After Punjab airing of differences, worry for Congress: More harm than good – The Indian Express

The three-member committee set up by Congress president Sonia Gandhi to hear the views and grievances of Punjab party MLAs and leaders wrapped up its five-day consultations on Friday with an advice to Chief Minister Amarinder Singh to be more “accommodative”. In the process, many party leaders fear, the problems in the state unit might have got accentuated ahead of the Assembly elections next year.

Sources said a large number of MLAs and some ministers told the committee, led by Mallikarjun Kharge, that the perception that the Singh government was soft on the Badals could damage the Congress. Singh was also accused of being inaccessible, with bureaucrats running the show.

Now, party leaders are apprehensive of the impact of such venting of grievances against the CM. Particularly when even those who complained against Singh held him to be the best person to lead the party into the elections.

Sources said that in the last two days, panel members had specifically asked a “couple of people” about “who could lead the party to victory if not Singh”. On Friday, the CM and the panel also had a virtual meeting with Rahul Gandhi and Priyanka Gandhi Vadra.

Singh, in turn, is said to have carried dossiers on several colleagues to his meeting with the panel. A worried leader wondered whom this helped. “It also reflects on the CM, that if there was so much corruption taking place, what were you doing?”

A senior leader said while the talks might have been provoked by the stirring-of-waters by Navjot Singh Sidhu, that was not the main issue. “It is the perception that the Congress government is working at the behest of the Akalis.”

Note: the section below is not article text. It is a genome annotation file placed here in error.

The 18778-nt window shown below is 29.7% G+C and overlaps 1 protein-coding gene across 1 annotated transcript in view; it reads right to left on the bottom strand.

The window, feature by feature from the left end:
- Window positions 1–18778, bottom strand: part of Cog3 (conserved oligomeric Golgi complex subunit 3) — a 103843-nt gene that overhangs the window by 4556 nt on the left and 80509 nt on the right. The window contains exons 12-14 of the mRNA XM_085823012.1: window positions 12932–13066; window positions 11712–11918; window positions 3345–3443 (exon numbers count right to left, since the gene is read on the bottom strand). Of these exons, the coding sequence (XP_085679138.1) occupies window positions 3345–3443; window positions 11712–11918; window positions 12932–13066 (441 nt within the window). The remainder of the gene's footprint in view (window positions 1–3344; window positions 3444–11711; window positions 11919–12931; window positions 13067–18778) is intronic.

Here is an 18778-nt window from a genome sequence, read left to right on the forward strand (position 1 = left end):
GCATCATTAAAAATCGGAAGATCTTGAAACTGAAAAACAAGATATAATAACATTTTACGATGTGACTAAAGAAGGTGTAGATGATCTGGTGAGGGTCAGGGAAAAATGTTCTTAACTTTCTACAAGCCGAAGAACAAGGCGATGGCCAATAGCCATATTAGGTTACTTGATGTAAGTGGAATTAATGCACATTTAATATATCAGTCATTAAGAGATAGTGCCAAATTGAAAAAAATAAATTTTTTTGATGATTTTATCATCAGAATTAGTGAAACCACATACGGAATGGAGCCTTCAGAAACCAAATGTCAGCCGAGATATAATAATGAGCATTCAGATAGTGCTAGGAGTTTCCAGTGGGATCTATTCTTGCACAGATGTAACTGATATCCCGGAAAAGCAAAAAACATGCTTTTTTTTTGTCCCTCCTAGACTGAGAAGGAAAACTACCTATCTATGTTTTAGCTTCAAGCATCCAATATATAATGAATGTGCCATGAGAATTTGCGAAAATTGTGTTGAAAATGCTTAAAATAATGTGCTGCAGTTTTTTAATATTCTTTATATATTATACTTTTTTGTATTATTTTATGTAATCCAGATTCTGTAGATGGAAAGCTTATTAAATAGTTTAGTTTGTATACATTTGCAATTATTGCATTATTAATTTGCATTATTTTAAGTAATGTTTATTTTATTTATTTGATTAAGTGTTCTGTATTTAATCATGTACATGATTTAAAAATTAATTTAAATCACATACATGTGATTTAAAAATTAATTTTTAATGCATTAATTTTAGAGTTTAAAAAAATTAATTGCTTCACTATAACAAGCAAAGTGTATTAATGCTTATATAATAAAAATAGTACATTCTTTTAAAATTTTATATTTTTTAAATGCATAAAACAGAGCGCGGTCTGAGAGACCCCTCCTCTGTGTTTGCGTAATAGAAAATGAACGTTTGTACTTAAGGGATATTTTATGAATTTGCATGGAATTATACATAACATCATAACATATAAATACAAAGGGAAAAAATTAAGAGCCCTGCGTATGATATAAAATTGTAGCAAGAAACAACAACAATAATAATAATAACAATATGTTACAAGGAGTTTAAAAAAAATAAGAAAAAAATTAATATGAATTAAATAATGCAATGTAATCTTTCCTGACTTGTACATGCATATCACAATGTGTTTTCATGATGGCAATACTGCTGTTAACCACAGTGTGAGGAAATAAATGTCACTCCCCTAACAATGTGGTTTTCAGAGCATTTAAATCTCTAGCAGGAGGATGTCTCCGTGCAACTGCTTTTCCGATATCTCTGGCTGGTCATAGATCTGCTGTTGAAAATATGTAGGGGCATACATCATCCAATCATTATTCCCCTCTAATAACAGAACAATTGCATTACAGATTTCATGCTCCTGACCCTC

Another leader said, “Even accessibility of the CM is secondary. The Akalis are dominating with the connivance of officials and the CM is not able to fix that problem.” The leader added that the High Court order slamming the SIT probe into the Guru Granth sacrilege case had set the ball rolling.

Sources said Punjab Congress president Sunil Jakhar had even openly called one of Singh’s close aides a “spy of the Badals”, at a meeting in front of the CM and other ministers.

According to a senior leader, the general feeling was that while Sidhu leaving the party would be a major setback, his getting his due was not their concern.

On the other hand, the aftermath might linger, a leader said. “People who have complained against the CM… if they (the high command) do not do anything and again make them (work) together… do you think Singh is going to forget?”

Another leader said the exercise could have been done a year ago, and if it had to be now, it should have been left to AICC in-charge Harish Rawat, who could have met the MLAs in Chandigarh. “It would have looked like a routine exercise ahead of elections. We have made it a big show.”

As for Sidhu, while the high command is keen that he is rehabilitated, the course is not clear. Sidhu is said to be keen on becoming either the deputy CM or state Congress chief. A leader said Singh might now come under pressure to yield. “He may agree to make Sidhu Deputy CM.”

At the very least, a leadership change in the Punjab Congress and a revamp of the PCC might follow from the panel’s discussions.

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